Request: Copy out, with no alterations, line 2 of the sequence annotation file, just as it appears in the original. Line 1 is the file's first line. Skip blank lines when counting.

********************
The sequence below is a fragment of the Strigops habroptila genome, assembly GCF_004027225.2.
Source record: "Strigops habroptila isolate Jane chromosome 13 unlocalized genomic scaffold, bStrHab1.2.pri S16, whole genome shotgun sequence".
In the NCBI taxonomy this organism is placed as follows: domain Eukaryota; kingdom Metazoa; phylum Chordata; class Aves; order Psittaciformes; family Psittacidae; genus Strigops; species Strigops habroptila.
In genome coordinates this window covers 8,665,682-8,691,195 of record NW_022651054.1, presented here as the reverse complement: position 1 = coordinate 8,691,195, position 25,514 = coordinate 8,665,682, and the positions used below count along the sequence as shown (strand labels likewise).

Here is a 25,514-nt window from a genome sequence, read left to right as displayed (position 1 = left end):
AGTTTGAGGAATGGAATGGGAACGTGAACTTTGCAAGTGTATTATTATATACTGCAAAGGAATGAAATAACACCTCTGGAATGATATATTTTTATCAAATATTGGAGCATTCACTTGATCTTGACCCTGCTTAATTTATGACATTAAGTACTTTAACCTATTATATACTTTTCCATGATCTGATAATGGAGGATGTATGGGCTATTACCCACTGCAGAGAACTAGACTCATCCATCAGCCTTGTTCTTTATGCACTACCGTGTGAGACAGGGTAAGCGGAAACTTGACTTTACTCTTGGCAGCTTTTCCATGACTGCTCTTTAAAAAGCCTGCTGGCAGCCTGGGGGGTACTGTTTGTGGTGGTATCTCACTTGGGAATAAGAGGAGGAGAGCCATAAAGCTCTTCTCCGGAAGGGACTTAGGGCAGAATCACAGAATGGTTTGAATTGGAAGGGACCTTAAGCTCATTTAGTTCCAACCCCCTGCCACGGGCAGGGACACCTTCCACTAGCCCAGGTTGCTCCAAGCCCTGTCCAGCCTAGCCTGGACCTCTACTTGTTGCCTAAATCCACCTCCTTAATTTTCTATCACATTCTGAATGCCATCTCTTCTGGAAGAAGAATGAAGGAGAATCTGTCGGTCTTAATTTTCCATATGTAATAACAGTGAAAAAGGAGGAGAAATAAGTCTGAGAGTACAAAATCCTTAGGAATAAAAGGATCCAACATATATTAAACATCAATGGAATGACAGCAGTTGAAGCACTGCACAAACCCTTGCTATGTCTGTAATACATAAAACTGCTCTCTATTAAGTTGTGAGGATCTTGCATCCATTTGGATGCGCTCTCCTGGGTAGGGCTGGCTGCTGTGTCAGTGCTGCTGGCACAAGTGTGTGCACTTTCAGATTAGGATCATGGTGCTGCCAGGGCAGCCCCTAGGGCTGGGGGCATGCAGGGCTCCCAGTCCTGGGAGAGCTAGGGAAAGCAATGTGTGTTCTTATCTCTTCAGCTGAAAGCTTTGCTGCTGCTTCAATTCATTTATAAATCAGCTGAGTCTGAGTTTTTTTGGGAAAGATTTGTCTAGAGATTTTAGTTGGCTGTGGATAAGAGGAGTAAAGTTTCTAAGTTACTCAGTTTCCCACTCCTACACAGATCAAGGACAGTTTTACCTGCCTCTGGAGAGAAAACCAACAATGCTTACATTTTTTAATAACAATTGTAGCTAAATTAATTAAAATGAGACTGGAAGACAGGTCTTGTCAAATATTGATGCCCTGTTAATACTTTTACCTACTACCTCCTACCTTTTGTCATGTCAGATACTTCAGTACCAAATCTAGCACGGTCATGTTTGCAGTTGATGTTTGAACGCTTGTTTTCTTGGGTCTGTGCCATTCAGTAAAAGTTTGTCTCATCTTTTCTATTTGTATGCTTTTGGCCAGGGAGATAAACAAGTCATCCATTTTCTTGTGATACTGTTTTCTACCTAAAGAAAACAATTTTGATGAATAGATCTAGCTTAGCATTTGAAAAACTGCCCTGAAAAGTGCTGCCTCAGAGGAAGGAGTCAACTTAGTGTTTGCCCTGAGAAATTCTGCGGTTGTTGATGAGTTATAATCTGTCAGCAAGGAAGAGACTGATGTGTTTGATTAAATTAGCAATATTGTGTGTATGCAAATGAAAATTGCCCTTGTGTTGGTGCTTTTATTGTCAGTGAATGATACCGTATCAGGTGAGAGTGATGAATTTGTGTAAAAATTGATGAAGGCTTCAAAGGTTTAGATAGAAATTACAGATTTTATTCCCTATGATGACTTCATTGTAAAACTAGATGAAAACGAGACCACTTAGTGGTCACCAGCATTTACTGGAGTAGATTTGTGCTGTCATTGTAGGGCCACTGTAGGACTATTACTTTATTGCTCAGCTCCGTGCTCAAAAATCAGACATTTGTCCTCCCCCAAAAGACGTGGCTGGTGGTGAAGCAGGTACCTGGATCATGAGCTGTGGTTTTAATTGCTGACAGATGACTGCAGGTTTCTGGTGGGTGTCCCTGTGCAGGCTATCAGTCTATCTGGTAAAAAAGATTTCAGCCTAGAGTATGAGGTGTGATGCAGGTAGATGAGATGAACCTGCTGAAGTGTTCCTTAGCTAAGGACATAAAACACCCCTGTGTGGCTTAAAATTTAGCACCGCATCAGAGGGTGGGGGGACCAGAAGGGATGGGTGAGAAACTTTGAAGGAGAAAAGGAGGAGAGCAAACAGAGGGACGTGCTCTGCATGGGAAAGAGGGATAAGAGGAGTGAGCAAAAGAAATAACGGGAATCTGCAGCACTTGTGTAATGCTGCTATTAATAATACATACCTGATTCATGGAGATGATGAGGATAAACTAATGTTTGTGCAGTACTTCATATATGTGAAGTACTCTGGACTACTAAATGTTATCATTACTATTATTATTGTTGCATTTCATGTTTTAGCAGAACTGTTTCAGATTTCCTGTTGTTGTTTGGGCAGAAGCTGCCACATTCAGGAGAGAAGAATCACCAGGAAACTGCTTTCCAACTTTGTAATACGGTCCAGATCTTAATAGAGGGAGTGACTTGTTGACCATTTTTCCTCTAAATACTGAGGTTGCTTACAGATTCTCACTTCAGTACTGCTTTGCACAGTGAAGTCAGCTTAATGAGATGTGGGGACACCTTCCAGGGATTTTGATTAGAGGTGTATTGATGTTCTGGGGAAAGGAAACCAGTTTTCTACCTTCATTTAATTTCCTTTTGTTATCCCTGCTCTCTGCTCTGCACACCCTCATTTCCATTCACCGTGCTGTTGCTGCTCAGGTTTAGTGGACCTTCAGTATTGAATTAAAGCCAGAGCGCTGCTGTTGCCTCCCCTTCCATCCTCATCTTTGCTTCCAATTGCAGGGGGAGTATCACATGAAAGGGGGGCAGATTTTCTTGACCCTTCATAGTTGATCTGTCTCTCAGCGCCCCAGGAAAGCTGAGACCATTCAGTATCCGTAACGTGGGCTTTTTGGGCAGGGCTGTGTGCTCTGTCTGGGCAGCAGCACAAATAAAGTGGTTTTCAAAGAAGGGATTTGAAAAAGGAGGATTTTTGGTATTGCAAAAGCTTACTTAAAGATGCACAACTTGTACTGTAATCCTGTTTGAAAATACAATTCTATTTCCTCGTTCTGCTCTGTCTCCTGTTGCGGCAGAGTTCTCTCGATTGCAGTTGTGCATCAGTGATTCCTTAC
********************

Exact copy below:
Source record: "Strigops habroptila isolate Jane chromosome 13 unlocalized genomic scaffold, bStrHab1.2.pri S16, whole genome shotgun sequence".